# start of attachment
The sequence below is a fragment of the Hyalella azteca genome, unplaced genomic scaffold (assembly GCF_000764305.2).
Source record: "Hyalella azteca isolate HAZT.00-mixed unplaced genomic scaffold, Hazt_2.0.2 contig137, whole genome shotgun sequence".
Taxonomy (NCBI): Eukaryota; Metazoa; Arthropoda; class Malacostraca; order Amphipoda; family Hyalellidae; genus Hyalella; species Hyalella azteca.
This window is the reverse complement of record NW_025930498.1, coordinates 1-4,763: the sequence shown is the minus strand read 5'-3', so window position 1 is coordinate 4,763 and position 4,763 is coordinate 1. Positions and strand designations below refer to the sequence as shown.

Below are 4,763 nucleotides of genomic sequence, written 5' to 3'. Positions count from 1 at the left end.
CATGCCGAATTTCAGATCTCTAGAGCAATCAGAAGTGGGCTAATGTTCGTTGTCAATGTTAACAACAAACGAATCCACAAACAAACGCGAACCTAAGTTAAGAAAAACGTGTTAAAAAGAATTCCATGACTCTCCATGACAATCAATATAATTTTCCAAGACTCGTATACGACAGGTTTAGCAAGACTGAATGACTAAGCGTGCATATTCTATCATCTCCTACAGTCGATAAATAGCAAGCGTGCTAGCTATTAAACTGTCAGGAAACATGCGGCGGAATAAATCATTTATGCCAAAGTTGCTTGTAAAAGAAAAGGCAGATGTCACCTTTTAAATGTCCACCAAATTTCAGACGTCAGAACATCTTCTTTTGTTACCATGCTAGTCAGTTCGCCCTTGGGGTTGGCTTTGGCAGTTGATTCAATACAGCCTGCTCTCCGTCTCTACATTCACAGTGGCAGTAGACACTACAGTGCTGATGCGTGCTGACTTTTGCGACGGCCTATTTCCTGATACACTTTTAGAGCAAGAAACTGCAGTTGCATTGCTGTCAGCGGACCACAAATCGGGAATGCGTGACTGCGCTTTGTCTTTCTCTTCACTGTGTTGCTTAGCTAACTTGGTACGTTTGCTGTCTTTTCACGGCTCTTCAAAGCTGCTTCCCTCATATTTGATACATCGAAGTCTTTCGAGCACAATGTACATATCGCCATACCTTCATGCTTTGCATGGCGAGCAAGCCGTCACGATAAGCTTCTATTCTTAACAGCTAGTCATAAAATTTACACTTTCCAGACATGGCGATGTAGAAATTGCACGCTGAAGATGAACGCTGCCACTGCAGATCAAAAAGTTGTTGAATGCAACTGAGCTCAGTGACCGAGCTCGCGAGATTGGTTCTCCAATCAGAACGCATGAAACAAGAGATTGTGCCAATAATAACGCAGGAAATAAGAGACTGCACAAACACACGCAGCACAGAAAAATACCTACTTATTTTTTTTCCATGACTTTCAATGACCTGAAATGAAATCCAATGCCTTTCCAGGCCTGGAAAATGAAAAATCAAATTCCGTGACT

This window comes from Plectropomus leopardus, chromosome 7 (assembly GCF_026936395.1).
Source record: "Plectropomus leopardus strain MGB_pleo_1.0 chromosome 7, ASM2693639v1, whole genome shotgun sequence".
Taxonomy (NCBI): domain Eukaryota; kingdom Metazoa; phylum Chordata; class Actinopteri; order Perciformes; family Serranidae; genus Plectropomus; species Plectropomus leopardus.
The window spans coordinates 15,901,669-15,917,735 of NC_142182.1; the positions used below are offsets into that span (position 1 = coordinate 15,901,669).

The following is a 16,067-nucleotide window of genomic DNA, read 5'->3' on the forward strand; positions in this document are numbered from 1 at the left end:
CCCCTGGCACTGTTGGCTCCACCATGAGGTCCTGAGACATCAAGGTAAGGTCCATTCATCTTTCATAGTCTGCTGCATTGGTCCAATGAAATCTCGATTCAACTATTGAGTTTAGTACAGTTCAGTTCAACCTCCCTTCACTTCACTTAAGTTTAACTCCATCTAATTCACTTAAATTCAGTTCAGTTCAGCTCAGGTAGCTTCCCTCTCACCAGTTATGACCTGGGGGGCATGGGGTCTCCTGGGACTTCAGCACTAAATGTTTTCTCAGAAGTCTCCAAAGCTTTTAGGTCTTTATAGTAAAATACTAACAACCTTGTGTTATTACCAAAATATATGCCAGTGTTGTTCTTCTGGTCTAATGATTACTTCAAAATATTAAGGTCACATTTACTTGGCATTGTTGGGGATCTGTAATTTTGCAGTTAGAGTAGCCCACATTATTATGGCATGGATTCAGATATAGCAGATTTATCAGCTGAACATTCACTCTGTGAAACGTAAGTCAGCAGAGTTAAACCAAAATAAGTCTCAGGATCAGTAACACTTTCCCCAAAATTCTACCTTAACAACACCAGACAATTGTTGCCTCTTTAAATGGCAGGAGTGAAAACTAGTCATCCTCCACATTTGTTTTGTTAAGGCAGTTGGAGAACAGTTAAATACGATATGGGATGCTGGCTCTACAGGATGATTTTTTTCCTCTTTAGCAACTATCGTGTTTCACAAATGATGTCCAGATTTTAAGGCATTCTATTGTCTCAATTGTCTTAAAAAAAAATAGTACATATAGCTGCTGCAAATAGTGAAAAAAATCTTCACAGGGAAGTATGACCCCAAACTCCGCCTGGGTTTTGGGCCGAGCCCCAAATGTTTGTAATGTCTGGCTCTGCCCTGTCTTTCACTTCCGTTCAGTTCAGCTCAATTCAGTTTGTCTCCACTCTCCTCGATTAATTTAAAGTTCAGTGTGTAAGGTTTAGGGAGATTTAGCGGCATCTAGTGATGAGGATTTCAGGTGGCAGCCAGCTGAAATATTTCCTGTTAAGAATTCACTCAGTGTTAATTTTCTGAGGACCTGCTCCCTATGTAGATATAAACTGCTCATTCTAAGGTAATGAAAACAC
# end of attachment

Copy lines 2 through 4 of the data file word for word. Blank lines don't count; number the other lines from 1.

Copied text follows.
Source record: "Hyalella azteca isolate HAZT.00-mixed unplaced genomic scaffold, Hazt_2.0.2 contig137, whole genome shotgun sequence".
Taxonomy (NCBI): Eukaryota; Metazoa; Arthropoda; class Malacostraca; order Amphipoda; family Hyalellidae; genus Hyalella; species Hyalella azteca.
This window is the reverse complement of record NW_025930498.1, coordinates 1-4,763: the sequence shown is the minus strand read 5'-3', so window position 1 is coordinate 4,763 and position 4,763 is coordinate 1. Positions and strand designations below refer to the sequence as shown.